It's never too early to show that you take your kids seriously; the questions will come as soon as they learn to talk.

Showing your willingness to listen will make your child feel more comfortable about opening up to you.........

Parents, Grandparents and other have endless tools to fight the dangers of drugs and alcohol. When I was ‘Googling’ I learned that although 98% of parents say they’ve talked with their children about drugs, only one in four teens say they’re learning at home about the risks of drugs.

"The more we understand drug abuse and addiction, the more the knowledge will help us to know how to best prevent and cure it" ...Auntie E

I was especially impressed with the following site and the parenting aids about talking to kids about drugs:

“Wow, G-Ma, here comes Auntie E!” I looked up. Our DEA daughter was grinning and strolling toward the kids.
Sarah and Matt tore into their Aunt like Thomas Trains careening down a 75% grade track and smacking into a buffer.
“Ooooommmmphhhh………give me a break you two beasties. I’m glad to see you too.” My younger daughter works hard at being an involved and on-the-scenes aunt. She proceeded to give us an individualized tour of Target America, stressing that the purpose of the National Institute on Drug Abuse (NIDA) is to bring the power of science to bear on drug abuse and addiction.

About 1 out of every 10 newborns in the United States--375,000 per year--is exposed prenatally to one or more drugs. In major cities, many hospitals report that the percentage of newborns showing the effects of drugs is 20 percent or even higher.
Alcohol-Related Birth Defects
Babies whose mothers drink during pregnancy, especially those who drink heavily, may be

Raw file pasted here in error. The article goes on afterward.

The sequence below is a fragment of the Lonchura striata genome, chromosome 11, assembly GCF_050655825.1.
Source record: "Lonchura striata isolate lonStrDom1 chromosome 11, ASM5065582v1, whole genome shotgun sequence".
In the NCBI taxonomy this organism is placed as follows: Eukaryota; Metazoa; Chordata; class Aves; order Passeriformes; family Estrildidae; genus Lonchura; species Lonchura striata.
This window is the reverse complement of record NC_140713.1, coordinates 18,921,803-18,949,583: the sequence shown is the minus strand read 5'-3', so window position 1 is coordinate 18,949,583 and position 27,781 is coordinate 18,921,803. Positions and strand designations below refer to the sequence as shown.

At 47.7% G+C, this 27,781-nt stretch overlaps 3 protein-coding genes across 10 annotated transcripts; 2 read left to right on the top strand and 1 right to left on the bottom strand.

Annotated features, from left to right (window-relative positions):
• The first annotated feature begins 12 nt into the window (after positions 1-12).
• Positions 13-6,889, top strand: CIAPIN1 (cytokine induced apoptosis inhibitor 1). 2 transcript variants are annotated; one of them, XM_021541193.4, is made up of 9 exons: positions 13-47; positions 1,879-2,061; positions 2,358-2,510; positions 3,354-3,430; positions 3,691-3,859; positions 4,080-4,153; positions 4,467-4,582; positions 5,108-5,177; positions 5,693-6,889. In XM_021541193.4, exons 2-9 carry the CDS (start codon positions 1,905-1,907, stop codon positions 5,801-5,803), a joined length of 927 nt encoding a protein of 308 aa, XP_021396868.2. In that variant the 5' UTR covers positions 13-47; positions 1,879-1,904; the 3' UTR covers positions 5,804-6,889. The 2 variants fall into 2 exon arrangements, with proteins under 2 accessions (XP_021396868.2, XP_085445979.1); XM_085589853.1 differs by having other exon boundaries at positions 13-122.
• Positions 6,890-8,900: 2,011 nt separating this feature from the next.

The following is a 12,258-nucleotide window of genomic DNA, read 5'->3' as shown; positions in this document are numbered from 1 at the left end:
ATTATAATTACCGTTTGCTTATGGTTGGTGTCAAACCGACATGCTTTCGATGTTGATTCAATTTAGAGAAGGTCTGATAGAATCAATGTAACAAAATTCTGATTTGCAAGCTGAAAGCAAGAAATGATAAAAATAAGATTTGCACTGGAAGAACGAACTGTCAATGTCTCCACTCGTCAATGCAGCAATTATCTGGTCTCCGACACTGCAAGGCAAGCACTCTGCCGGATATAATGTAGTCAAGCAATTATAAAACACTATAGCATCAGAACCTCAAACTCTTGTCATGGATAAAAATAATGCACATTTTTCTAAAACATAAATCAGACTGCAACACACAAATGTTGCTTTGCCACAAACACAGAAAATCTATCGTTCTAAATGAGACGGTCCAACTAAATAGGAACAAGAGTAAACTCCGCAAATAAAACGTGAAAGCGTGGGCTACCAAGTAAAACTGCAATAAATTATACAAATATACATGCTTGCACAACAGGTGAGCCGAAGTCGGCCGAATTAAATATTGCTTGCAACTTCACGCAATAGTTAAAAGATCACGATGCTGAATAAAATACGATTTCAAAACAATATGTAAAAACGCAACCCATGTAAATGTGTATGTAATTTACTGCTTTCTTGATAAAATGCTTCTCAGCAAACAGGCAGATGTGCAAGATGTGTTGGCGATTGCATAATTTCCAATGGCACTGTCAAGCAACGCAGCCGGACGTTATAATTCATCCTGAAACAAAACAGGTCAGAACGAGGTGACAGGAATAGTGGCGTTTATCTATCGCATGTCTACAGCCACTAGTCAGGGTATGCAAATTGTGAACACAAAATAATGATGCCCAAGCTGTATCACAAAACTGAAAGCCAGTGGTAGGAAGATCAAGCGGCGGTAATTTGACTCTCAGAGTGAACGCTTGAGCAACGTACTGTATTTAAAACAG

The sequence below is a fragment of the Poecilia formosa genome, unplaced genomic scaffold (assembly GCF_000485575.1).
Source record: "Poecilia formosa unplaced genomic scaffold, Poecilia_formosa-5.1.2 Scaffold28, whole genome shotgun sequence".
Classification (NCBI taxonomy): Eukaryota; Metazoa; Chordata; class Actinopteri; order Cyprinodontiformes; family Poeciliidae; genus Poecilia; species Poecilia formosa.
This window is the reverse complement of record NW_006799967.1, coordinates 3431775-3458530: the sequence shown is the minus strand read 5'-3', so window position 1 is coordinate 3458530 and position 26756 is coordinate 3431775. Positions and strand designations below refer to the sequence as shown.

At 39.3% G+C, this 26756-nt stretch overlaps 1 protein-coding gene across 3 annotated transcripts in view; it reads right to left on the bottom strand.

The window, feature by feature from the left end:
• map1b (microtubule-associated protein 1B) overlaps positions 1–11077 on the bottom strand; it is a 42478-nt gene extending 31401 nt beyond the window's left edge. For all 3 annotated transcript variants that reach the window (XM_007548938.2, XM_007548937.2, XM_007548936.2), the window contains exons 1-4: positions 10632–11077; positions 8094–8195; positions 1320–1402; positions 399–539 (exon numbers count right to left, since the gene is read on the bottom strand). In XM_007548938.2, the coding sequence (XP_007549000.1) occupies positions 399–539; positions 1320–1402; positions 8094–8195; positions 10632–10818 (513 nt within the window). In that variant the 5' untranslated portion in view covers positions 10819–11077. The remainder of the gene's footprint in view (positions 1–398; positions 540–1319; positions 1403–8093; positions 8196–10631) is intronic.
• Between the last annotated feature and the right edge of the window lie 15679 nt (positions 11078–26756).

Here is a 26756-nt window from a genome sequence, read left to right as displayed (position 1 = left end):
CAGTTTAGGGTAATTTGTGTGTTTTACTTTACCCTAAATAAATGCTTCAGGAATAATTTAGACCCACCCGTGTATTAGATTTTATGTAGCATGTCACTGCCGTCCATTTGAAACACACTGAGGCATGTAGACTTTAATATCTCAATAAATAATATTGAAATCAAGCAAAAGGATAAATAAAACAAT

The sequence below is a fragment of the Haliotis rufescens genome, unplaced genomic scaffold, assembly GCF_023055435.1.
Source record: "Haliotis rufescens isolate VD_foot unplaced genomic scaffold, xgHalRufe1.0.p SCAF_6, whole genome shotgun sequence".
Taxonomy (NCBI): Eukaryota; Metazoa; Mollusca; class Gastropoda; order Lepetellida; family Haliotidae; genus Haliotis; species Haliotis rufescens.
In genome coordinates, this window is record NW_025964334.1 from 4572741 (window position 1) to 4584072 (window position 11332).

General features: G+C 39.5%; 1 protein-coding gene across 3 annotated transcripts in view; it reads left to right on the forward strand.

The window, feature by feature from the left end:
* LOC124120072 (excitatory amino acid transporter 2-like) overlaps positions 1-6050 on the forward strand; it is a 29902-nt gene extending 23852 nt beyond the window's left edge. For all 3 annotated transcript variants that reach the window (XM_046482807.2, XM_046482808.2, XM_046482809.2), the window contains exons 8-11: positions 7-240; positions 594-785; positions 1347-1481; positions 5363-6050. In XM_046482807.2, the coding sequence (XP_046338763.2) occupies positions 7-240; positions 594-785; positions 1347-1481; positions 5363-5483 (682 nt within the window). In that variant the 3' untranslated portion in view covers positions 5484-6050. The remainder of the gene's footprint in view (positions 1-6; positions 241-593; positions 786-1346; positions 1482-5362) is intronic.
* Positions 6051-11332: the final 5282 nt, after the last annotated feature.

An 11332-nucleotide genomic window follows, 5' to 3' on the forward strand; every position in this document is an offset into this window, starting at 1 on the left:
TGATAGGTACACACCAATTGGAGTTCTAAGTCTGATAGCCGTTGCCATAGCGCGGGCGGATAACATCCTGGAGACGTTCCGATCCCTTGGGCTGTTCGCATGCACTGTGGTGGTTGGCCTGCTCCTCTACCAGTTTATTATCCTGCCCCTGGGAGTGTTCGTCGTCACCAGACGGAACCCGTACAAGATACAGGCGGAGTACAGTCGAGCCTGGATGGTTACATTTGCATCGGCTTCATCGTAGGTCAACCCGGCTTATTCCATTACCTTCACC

born with fetal alcohol syndrome (FAS)...
Approximately 11 percent of pregnant women use at least one of the following drugs: heroin, methadone, amphetamines, PCP, marijuana, and cocaine. Infants of drug users may go through drug withdrawal or have other medical problems at birth.
Approximately 38,000 drug-exposed babies were born in the United States in 1987...
Recent research studies reported that drug-exposed infants may develop poorly because of stress and chaos caused by the mother's drug use. These children experience double jeopardy. They often suffer from biological vulnerability due to prenatal drug exposure, which then may be exacerbated by poor caretaking and multiple separations due to the drug user's lifestyle...
Perinatal Tobacco Use
According to the U.S. Office on Smoking and Health, exposure to tobacco smoke poses grave risks to babies before and after they are born.
Spontaneous abortion, preterm births, low-weight full-term babies, and fetal and infant deaths all occur more frequently among mothers who smoke during their pregnancy...

Some of the exhibits were toographic and violent for Matt and Sarah’s ages. Auntie E spent most of her time talking about the harm drugs do to the body of those abusing them, to their families and the problems abuse creates for the whole world. Many of the young people who come through the museum on tours, Auntie E said, are of Middle and High School ages.

We passed by a section on the dangers of Steroids, Nicotine, and even the misuse of the prescribed drugs for Attention Deficit Disorder.

“The more we understand drug abuse and addiction the more the knowledge will help us to know how to best prevent and treat it. So, Matt and Sarah, what do you think about the pictures and displays here?”
Hearing my daughter’s question, I figured Auntie E wanted to know if kids Matt’s and Sarah’s ages could really get the message.

Matt puffed out his chest.